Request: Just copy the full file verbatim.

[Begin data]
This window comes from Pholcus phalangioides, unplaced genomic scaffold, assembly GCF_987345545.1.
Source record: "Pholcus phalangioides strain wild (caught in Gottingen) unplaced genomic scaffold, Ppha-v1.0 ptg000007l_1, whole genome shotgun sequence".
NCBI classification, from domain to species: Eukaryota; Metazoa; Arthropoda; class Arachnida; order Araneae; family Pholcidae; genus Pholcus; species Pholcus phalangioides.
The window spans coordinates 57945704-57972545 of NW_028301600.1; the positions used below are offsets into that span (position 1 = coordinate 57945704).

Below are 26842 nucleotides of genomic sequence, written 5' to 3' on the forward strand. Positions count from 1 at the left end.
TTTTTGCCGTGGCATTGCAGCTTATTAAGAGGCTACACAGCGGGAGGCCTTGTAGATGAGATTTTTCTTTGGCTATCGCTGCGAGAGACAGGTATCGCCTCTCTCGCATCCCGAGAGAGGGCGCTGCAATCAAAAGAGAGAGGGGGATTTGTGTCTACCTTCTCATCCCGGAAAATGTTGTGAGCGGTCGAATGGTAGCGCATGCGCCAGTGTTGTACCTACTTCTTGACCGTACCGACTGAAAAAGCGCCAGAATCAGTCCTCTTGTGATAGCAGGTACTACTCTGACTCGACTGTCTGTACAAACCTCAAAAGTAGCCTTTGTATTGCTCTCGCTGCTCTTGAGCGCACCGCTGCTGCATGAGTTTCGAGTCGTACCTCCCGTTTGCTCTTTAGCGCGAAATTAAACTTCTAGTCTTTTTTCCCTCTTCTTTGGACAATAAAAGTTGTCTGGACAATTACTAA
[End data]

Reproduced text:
This window comes from Pholcus phalangioides, unplaced genomic scaffold, assembly GCF_987345545.1.
Source record: "Pholcus phalangioides strain wild (caught in Gottingen) unplaced genomic scaffold, Ppha-v1.0 ptg000007l_1, whole genome shotgun sequence".
NCBI classification, from domain to species: Eukaryota; Metazoa; Arthropoda; class Arachnida; order Araneae; family Pholcidae; genus Pholcus; species Pholcus phalangioides.
The window spans coordinates 57945704-57972545 of NW_028301600.1; the positions used below are offsets into that span (position 1 = coordinate 57945704).

Below are 26842 nucleotides of genomic sequence, written 5' to 3' on the forward strand. Positions count from 1 at the left end.
TTTTTGCCGTGGCATTGCAGCTTATTAAGAGGCTACACAGCGGGAGGCCTTGTAGATGAGATTTTTCTTTGGCTATCGCTGCGAGAGACAGGTATCGCCTCTCTCGCATCCCGAGAGAGGGCGCTGCAATCAAAAGAGAGAGGGGGATTTGTGTCTACCTTCTCATCCCGGAAAATGTTGTGAGCGGTCGAATGGTAGCGCATGCGCCAGTGTTGTACCTACTTCTTGACCGTACCGACTGAAAAAGCGCCAGAATCAGTCCTCTTGTGATAGCAGGTACTACTCTGACTCGACTGTCTGTACAAACCTCAAAAGTAGCCTTTGTATTGCTCTCGCTGCTCTTGAGCGCACCGCTGCTGCATGAGTTTCGAGTCGTACCTCCCGTTTGCTCTTTAGCGCGAAATTAAACTTCTAGTCTTTTTTCCCTCTTCTTTGGACAATAAAAGTTGTCTGGACAATTACTAA